By the way, the rating of legislators that the NHLA does is the Report Card, not the Gold Standard. The Gold Standard is a weekly (or near-weekly) publication handed out to legislators to inform them how to vote the pro-liberty way.
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Peacemaker

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Re: liberty rating for judges
« Reply #5 on: November 22, 2008, 07:13 AM NHFT »

This is an awesome idea!  From what I"ve been able to figure out, (via SAM I AM), it's possible to put these people in front of the grand jury...

They need to be held accountable ......i think a possible ad campaign to the people who went to court (survey) could maybe be a way to get more detailed info, regarding specifics....it wouldn't be on every case, but a sampling number could be achieved....

And I love the impeachment part.....maybe it would graduate to be a national plan to get all the criminals out of the house and senate too!
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WithoutAPaddle

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Re: liberty rating for judges
« Reply #6 on: November 24, 2008, 04:38 AM NHFT »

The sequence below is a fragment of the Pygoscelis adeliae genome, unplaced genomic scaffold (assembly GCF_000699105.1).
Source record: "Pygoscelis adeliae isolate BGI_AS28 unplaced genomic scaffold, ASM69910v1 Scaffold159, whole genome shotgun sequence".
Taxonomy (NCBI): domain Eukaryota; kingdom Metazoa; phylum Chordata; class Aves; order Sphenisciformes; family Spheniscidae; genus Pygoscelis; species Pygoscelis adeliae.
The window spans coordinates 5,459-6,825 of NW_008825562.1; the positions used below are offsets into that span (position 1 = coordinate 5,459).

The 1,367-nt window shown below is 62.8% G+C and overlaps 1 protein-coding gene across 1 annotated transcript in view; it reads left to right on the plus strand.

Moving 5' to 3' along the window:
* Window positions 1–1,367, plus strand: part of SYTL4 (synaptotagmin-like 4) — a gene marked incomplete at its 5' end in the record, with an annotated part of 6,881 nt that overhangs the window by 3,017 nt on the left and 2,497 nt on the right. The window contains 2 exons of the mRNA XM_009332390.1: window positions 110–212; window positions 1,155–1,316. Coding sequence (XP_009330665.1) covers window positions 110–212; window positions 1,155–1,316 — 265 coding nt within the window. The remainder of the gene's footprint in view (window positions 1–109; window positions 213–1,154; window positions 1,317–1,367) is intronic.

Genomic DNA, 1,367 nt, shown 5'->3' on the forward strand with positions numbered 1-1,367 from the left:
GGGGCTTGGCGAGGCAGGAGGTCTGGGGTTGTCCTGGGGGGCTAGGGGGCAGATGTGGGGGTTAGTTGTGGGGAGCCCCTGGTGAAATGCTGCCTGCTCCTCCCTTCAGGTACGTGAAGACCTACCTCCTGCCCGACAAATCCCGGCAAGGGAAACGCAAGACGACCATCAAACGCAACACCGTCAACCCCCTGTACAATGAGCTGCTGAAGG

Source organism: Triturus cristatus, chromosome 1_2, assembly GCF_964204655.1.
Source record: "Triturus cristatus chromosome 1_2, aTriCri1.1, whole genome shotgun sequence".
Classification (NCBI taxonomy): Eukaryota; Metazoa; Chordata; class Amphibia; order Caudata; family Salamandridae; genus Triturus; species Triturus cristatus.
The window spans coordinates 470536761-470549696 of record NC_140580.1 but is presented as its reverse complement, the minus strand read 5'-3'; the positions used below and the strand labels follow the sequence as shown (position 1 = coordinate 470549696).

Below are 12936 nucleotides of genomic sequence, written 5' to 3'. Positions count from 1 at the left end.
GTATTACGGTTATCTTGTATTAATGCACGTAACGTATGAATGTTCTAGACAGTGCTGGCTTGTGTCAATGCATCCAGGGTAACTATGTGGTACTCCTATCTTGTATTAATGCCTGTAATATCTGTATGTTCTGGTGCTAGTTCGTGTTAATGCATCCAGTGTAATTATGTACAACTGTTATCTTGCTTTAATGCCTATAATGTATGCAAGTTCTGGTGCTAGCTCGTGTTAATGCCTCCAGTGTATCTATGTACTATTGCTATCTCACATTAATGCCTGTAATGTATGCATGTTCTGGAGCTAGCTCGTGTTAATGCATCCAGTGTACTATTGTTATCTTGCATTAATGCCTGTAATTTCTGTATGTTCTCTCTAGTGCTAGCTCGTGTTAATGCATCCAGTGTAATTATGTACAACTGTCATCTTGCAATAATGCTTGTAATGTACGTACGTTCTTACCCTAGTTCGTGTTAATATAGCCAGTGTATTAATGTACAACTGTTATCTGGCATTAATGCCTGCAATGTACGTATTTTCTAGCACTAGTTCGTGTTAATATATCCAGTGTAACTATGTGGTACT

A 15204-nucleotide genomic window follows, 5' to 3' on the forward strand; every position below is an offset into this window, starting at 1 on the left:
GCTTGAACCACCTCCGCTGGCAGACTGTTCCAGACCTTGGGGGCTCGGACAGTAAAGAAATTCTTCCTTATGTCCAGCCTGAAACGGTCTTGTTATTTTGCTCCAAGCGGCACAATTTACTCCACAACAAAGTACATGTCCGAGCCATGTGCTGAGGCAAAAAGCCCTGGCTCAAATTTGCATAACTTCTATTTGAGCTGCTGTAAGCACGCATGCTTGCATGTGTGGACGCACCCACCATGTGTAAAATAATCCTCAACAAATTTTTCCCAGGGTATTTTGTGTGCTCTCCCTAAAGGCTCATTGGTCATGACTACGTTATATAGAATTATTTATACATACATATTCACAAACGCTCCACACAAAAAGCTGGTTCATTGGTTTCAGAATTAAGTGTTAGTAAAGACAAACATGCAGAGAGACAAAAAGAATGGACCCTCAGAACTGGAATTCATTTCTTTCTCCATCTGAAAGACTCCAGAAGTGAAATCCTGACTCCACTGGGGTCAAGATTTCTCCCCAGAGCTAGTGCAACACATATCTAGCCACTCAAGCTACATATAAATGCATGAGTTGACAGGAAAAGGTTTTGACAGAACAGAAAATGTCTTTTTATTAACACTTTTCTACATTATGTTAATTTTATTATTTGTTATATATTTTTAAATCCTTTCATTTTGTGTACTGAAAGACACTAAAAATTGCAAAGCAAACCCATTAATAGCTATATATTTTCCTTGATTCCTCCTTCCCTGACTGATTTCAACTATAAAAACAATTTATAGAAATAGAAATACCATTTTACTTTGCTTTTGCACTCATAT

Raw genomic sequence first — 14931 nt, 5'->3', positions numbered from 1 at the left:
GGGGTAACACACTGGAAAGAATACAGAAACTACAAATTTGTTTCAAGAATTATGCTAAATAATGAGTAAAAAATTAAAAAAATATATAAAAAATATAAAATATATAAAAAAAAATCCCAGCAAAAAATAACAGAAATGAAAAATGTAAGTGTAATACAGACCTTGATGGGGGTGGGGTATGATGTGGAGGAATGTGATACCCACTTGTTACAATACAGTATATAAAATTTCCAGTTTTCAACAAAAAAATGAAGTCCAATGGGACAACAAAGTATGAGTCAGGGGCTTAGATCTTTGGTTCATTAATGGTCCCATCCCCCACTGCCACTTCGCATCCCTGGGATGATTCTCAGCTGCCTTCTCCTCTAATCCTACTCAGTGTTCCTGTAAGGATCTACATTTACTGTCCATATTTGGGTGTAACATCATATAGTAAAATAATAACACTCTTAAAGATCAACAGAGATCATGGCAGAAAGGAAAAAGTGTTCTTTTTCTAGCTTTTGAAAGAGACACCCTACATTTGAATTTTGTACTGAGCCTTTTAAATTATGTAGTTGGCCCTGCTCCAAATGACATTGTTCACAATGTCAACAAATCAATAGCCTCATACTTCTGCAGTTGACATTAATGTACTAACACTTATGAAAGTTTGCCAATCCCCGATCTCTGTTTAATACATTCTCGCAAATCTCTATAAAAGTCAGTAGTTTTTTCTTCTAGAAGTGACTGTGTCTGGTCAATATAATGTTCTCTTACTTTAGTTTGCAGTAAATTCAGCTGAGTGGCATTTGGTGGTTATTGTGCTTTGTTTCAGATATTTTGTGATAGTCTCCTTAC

Like a lot of people, I've occasionally wanted to evaluate a judge's performance but found it nearly impossible to do so.

I've read that if a person goes into a courthouse and requests files for dockets to which he is not a party, they will only let him examine ten a day.  I don't know if that policy is codified in any way or if it is just an informal policy.

A couple of decades ago, when there was a New Hampshire Supreme Court nomination getting some attention, some people who had serious time on their hands were trying to evaluate the performance of the Superior Court judge nominated to fill that vacancy, to see just how many of his decisions had been overturned and to scrutinize them, but New Hampshire doesn't index them in any useful way.

In 2004, when I desired a tape recording of a Probate Estate hearing I was in, I simply gave the court clerk a check for $25 and received the tape in the mail four days later, but by 2006, when I wanted a tape of another hearing I had been in, the procedure had been changed and tapes of open Probate Court hearings can only be made by Order of the Judge of Probate, even if you are a party and need that tape to further exercise your rights in that docket, and that judge simply ignored my properly filed motion.  I'd have to pay the Supreme Court filng fee ($175, I think) to even ask the Supreme Court to look into the matter, but New Hampshire turns down about ninety percent of the discretionary appeals presented to it. I don't know if the Superior Court has enacted a similar policy.  That judge took early retirement, so now he can lead a charmed life of "buying low and selling high" from fiduciaries.